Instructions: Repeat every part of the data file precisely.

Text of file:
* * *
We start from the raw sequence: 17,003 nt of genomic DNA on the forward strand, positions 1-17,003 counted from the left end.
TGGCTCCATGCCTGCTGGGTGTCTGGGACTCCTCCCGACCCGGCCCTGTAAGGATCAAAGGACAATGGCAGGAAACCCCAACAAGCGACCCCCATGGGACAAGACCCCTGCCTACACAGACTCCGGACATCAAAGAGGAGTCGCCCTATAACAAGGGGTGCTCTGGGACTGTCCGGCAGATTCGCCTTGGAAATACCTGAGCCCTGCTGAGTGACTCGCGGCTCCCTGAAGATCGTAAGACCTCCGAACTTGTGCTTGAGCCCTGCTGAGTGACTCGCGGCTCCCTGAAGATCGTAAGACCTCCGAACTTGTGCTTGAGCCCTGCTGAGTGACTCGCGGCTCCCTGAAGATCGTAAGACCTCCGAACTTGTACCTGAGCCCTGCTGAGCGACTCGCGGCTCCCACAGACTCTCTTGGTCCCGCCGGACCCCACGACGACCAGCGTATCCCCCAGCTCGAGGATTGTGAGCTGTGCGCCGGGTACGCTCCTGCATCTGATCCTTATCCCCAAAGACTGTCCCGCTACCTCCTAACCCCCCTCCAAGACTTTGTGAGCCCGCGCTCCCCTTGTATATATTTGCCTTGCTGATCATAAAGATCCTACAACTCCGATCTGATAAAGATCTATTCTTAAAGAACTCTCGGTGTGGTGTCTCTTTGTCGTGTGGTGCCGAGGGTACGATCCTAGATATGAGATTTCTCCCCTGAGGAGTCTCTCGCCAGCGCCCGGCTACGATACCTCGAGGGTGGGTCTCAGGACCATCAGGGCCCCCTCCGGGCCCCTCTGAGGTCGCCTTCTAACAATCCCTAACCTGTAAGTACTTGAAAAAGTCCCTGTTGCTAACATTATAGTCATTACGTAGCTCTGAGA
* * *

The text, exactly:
We start from the raw sequence: 17,003 nt of genomic DNA on the forward strand, positions 1-17,003 counted from the left end.
TGGCTCCATGCCTGCTGGGTGTCTGGGACTCCTCCCGACCCGGCCCTGTAAGGATCAAAGGACAATGGCAGGAAACCCCAACAAGCGACCCCCATGGGACAAGACCCCTGCCTACACAGACTCCGGACATCAAAGAGGAGTCGCCCTATAACAAGGGGTGCTCTGGGACTGTCCGGCAGATTCGCCTTGGAAATACCTGAGCCCTGCTGAGTGACTCGCGGCTCCCTGAAGATCGTAAGACCTCCGAACTTGTGCTTGAGCCCTGCTGAGTGACTCGCGGCTCCCTGAAGATCGTAAGACCTCCGAACTTGTGCTTGAGCCCTGCTGAGTGACTCGCGGCTCCCTGAAGATCGTAAGACCTCCGAACTTGTACCTGAGCCCTGCTGAGCGACTCGCGGCTCCCACAGACTCTCTTGGTCCCGCCGGACCCCACGACGACCAGCGTATCCCCCAGCTCGAGGATTGTGAGCTGTGCGCCGGGTACGCTCCTGCATCTGATCCTTATCCCCAAAGACTGTCCCGCTACCTCCTAACCCCCCTCCAAGACTTTGTGAGCCCGCGCTCCCCTTGTATATATTTGCCTTGCTGATCATAAAGATCCTACAACTCCGATCTGATAAAGATCTATTCTTAAAGAACTCTCGGTGTGGTGTCTCTTTGTCGTGTGGTGCCGAGGGTACGATCCTAGATATGAGATTTCTCCCCTGAGGAGTCTCTCGCCAGCGCCCGGCTACGATACCTCGAGGGTGGGTCTCAGGACCATCAGGGCCCCCTCCGGGCCCCTCTGAGGTCGCCTTCTAACAATCCCTAACCTGTAAGTACTTGAAAAAGTCCCTGTTGCTAACATTATAGTCATTACGTAGCTCTGAGA